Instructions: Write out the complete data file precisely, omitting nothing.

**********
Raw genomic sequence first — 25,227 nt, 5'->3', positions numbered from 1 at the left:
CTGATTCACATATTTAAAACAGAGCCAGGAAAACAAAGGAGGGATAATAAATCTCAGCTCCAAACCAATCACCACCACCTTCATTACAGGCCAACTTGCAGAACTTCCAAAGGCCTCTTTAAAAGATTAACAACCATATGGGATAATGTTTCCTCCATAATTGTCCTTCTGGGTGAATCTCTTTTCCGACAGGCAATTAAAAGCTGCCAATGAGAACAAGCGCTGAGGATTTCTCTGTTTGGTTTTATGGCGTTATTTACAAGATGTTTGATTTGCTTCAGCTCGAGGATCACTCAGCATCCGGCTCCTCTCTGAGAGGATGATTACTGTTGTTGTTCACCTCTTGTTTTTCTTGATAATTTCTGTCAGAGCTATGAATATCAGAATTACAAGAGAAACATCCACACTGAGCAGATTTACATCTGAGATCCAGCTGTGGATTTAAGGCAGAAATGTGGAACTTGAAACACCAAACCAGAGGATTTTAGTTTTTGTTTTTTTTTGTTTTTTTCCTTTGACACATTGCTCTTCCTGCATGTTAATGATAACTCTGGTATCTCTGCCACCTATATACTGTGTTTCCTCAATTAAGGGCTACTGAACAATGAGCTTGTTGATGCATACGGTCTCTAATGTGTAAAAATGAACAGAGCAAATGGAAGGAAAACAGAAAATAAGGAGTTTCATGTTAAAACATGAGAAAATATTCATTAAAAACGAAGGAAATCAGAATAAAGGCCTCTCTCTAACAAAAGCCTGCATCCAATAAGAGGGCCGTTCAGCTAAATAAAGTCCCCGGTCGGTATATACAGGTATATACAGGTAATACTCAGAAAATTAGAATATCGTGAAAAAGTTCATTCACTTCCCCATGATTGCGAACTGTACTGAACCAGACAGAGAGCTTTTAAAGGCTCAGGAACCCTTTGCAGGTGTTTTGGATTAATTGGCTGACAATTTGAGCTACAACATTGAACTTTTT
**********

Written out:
Raw genomic sequence first — 25,227 nt, 5'->3', positions numbered from 1 at the left:
CTGATTCACATATTTAAAACAGAGCCAGGAAAACAAAGGAGGGATAATAAATCTCAGCTCCAAACCAATCACCACCACCTTCATTACAGGCCAACTTGCAGAACTTCCAAAGGCCTCTTTAAAAGATTAACAACCATATGGGATAATGTTTCCTCCATAATTGTCCTTCTGGGTGAATCTCTTTTCCGACAGGCAATTAAAAGCTGCCAATGAGAACAAGCGCTGAGGATTTCTCTGTTTGGTTTTATGGCGTTATTTACAAGATGTTTGATTTGCTTCAGCTCGAGGATCACTCAGCATCCGGCTCCTCTCTGAGAGGATGATTACTGTTGTTGTTCACCTCTTGTTTTTCTTGATAATTTCTGTCAGAGCTATGAATATCAGAATTACAAGAGAAACATCCACACTGAGCAGATTTACATCTGAGATCCAGCTGTGGATTTAAGGCAGAAATGTGGAACTTGAAACACCAAACCAGAGGATTTTAGTTTTTGTTTTTTTTTGTTTTTTTCCTTTGACACATTGCTCTTCCTGCATGTTAATGATAACTCTGGTATCTCTGCCACCTATATACTGTGTTTCCTCAATTAAGGGCTACTGAACAATGAGCTTGTTGATGCATACGGTCTCTAATGTGTAAAAATGAACAGAGCAAATGGAAGGAAAACAGAAAATAAGGAGTTTCATGTTAAAACATGAGAAAATATTCATTAAAAACGAAGGAAATCAGAATAAAGGCCTCTCTCTAACAAAAGCCTGCATCCAATAAGAGGGCCGTTCAGCTAAATAAAGTCCCCGGTCGGTATATACAGGTATATACAGGTAATACTCAGAAAATTAGAATATCGTGAAAAAGTTCATTCACTTCCCCATGATTGCGAACTGTACTGAACCAGACAGAGAGCTTTTAAAGGCTCAGGAACCCTTTGCAGGTGTTTTGGATTAATTGGCTGACAATTTGAGCTACAACATTGAACTTTTT